The CX Gauntlet

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I was talking with a support rep at a health insurance company today and he revealed a practice that floored me.

The practice is to wear a customer down by asking the customer to perform useless tasks that are plausibly needed.

For example, could the customer please scan a copy of their ID card and send it in through their secure website. The secure website has the maximum file size set to 1 megabyte (most photos are about 5 megabytes in size.) This simple request means the customer must locate their card, take a photo, go to the secure web portal, upload the photo, get an error message that the file is too large, then find some tool that can compress the photo to under 1 megabyte, and then go back to the secure website and re-upload it and submit it.

He laughed as he told me this. He knew full well that it would take most customers 30 minutes (if they can do it at all.) More than half of all customers just gave up and abandoned their claims.

This trick works for pretty much anything that the insurance company plausibly needs. A copy of the ID card, a copy of a receipt, a copy of a doctor’s prescription, etc.

I used to think that these crappy secure messaging websites were just sloppily and carelessly designed. But as it turns out, they are quite intentional and are a part of the process of cost control. They are deliberate. And, the insurance company knows that most big claims are submitted by older people who have limited technology skills, so they may quit or need to ask help from another family member, which also can be effective in reducing claims.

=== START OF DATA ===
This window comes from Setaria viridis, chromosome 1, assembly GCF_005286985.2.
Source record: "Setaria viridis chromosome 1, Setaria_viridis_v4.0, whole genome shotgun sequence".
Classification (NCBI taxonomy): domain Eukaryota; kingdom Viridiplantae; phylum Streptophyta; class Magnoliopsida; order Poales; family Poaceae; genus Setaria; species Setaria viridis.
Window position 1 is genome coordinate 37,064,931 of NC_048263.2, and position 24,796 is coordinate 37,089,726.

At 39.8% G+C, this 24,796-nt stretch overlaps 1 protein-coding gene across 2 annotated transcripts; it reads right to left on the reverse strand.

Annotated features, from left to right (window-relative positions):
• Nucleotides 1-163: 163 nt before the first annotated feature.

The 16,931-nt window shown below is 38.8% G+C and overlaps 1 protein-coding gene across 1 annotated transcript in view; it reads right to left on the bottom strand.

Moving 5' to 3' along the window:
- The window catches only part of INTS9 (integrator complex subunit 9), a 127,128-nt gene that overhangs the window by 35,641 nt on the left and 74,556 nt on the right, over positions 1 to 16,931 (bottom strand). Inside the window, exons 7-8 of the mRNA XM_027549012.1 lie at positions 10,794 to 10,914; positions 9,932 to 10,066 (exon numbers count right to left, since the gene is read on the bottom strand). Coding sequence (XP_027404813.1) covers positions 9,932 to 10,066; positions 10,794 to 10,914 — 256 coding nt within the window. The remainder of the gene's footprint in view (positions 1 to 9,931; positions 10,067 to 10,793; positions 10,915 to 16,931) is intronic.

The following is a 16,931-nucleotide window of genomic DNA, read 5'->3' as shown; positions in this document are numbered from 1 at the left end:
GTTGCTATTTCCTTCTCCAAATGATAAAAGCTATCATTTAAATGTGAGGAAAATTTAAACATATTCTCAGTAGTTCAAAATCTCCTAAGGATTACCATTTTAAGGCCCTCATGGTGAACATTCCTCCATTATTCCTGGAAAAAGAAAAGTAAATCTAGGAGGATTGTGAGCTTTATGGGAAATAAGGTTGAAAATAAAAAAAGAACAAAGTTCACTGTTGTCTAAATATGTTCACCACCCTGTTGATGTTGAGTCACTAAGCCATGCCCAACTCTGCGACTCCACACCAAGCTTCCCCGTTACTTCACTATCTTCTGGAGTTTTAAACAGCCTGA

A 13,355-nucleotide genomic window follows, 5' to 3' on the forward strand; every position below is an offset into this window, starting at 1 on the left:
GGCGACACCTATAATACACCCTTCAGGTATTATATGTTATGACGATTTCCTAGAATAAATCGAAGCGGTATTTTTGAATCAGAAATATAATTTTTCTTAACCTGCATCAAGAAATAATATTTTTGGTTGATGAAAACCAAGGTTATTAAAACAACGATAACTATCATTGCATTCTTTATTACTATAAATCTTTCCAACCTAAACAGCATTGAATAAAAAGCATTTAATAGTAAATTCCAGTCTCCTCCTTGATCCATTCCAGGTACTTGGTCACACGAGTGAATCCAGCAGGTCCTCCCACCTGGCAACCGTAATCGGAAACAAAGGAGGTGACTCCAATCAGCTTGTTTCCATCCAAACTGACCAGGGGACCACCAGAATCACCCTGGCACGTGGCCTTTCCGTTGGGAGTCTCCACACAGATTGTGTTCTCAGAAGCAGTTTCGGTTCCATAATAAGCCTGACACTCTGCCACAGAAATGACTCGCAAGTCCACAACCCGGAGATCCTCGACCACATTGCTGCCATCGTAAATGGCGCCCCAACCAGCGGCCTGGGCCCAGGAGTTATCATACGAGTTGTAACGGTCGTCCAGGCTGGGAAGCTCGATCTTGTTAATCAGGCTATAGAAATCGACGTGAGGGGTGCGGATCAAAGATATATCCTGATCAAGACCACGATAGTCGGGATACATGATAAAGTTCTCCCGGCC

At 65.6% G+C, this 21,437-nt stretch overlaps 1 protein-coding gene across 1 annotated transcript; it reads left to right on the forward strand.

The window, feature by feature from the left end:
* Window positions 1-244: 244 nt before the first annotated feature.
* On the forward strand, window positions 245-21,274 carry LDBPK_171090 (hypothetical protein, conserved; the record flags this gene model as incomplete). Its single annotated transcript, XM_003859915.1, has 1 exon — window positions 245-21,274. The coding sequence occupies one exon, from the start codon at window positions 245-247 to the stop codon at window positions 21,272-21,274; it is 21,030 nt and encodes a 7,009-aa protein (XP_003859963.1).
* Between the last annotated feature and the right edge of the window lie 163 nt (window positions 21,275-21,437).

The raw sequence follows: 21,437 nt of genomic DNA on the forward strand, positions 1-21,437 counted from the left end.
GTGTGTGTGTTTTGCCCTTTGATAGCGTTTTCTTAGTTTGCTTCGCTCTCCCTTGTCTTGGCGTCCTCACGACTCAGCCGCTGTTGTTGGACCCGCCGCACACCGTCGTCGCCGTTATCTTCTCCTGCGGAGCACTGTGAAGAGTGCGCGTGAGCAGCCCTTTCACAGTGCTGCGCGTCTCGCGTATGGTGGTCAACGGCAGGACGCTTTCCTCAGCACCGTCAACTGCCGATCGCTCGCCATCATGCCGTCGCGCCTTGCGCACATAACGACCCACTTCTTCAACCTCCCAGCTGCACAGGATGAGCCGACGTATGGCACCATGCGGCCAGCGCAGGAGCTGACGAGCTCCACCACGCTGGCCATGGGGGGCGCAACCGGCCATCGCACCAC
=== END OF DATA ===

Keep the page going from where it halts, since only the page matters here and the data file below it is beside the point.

He also explained that if something looked very expensive and/or complicated he would find a reason for the customer to need to call back. The company makes it impossible to call the same rep back, so the customer basically needs to start over again and re-explain everything. He indicated that on these calls he would be certain to document why the customer called, but be certain to not leave much information in the notes so that the customer would necessarily need to start at the beginning.

Other favorites included:

1) Transferring the customer to some random, wrong department.

2) Pressing the release button by accident, preferably after the customer has been asked to hold and has been holding just long enough for the rep to go to the bathroom.

3) If a customer asks for a supervisor you just transfer them back to the same general queue.

I used to think these things were done by bored, uncaring, disinterested, or inept people. But he explained that they knew exactly what they were doing, and they fully knew how much inconvenience they were causing the customer. It was absolutely not because they didn’t care. They were doing their job by wearing the customer down. They were saving the company money.

Silly me. I thought it was bored, poorly trained, under-paid staffers. It’s really shrewd managers. I am so naive sometimes.

So the next time you are asked to submit a document through a secure portal that then won’t accept your documents (too big, can’t accept PDF files, etc) remember…you are being run through the gauntlet.

Colin Berkshire